Most native English speakers are unaware of R-Controlled Vowels. However, these can be troublesome for Newcomers (ELLs). I always teach R-Vowels as they occur in class. For example, when mother, father, sister and brother are taught, I also teach 'er' says /er/. Likewise, when shirt and skirt are part of a clothing lesson, I teach 'ir' says /er/. A common sentence used to teach five different ways to say /er/ is - Her first nurse works early.
A good warmup sentence to introduce the R-controlled vowels is - The storm hurt her first car. You can draw a car with a tree limb on top of it. I underline all of the combinations and review the pronunciations.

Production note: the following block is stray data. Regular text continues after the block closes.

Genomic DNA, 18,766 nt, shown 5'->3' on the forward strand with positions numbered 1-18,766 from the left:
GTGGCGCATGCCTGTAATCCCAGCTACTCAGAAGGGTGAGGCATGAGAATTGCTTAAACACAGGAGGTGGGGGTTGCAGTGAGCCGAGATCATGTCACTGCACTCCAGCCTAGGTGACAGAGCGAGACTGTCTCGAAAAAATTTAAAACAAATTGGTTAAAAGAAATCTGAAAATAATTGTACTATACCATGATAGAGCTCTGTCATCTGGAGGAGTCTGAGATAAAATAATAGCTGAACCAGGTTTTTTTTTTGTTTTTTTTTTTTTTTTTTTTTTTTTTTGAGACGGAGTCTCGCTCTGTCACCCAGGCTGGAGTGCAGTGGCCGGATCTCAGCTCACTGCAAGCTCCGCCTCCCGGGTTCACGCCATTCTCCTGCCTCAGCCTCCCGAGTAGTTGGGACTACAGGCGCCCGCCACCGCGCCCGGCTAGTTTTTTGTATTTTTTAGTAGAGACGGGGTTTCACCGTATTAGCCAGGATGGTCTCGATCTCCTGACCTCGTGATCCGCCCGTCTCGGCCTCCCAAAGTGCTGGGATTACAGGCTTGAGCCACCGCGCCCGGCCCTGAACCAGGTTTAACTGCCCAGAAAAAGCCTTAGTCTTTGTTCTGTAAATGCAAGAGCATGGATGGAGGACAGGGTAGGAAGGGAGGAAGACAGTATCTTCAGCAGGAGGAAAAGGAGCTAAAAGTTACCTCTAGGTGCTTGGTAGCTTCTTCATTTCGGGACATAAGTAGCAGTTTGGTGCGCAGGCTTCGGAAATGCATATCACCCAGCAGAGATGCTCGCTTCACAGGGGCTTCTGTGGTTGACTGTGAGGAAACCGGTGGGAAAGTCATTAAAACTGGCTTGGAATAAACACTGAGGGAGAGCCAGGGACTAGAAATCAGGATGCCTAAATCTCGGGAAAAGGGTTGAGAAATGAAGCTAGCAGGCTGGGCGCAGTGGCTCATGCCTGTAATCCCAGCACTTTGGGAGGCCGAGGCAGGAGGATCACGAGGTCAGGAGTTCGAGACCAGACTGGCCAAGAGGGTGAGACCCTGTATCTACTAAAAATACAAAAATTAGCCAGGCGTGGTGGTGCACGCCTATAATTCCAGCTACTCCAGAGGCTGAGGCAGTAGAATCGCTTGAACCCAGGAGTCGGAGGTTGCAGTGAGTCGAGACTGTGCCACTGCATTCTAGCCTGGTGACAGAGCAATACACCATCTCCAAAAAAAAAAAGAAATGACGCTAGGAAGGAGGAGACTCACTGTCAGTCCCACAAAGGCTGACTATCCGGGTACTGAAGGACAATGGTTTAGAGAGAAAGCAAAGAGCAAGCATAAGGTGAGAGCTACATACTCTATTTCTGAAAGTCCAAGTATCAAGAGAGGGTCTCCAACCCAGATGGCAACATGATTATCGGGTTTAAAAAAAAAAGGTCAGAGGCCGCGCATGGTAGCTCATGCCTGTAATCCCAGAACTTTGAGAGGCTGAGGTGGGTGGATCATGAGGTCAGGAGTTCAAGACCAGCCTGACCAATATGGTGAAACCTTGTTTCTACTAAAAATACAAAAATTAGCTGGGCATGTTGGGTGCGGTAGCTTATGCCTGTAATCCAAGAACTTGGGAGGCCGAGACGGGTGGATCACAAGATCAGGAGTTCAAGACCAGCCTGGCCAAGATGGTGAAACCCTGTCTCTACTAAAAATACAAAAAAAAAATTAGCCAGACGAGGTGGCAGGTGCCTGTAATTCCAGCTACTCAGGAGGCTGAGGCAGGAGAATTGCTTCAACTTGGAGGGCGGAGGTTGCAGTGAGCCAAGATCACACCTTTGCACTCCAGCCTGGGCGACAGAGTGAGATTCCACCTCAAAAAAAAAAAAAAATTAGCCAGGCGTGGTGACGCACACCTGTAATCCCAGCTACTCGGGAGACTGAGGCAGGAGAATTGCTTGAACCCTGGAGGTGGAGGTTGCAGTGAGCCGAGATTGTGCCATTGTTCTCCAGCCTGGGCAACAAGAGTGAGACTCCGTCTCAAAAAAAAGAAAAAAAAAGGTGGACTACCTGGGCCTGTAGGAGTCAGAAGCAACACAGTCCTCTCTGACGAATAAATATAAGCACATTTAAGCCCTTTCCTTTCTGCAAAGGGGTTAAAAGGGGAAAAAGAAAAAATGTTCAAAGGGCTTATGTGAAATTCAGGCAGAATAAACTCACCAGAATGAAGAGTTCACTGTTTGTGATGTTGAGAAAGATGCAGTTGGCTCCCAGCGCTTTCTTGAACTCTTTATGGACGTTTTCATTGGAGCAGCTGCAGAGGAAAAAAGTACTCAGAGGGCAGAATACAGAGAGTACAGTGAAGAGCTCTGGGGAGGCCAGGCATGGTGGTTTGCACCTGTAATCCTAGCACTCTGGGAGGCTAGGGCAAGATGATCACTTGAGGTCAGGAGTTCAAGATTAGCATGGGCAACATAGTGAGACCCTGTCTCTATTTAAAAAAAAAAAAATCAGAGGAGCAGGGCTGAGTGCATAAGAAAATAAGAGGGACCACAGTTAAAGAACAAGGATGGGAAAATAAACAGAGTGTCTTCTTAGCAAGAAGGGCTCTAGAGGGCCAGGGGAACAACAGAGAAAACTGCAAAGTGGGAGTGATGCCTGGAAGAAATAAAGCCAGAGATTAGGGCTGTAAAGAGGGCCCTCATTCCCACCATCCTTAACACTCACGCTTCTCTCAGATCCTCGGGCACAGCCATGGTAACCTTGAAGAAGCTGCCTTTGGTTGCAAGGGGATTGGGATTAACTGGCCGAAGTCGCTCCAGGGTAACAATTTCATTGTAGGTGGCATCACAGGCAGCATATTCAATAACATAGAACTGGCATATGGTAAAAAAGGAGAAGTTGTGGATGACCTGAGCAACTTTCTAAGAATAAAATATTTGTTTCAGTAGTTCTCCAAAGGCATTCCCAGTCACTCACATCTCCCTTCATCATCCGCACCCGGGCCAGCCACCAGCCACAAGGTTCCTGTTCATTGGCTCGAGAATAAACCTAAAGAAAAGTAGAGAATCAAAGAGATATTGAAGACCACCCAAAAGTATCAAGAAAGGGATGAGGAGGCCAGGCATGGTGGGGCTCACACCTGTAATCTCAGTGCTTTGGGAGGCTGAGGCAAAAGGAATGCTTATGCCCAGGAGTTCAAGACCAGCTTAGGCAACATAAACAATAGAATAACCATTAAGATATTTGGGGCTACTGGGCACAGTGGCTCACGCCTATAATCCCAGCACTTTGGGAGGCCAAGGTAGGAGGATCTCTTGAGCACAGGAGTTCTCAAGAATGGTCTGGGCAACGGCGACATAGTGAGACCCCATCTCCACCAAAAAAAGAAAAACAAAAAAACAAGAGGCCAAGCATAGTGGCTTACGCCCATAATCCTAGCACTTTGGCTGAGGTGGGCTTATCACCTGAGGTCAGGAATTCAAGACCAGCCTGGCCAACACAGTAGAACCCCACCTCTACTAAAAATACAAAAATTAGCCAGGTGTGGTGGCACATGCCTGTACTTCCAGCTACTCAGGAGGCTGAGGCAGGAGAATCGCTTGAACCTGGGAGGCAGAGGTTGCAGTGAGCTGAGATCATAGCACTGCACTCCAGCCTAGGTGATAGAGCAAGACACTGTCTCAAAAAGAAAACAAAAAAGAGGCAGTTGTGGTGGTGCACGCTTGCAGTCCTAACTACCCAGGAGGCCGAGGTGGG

This chart shows the five basic spellings and sounds. I find that students often like to learn each separately, in a systematic manner.
The letter 'w' changes the R-controlled vowel sounds. Students are often familiar with the words: war, word, and work. Since many of my students are refugees, the word 'war' is common in their vocabulary.
So what about the words like 'hear' or 'fire'? 'Hear' has a long vowel team followed by 'r'. Also, 'care' has a silent e long vowel followed by a 'r'. I contrast these by talking about hear vs her and care vs car.
Another little known English rule is when there is a double r - the vowel is usually long. This includes words such as carry, marry, berry, and cherry.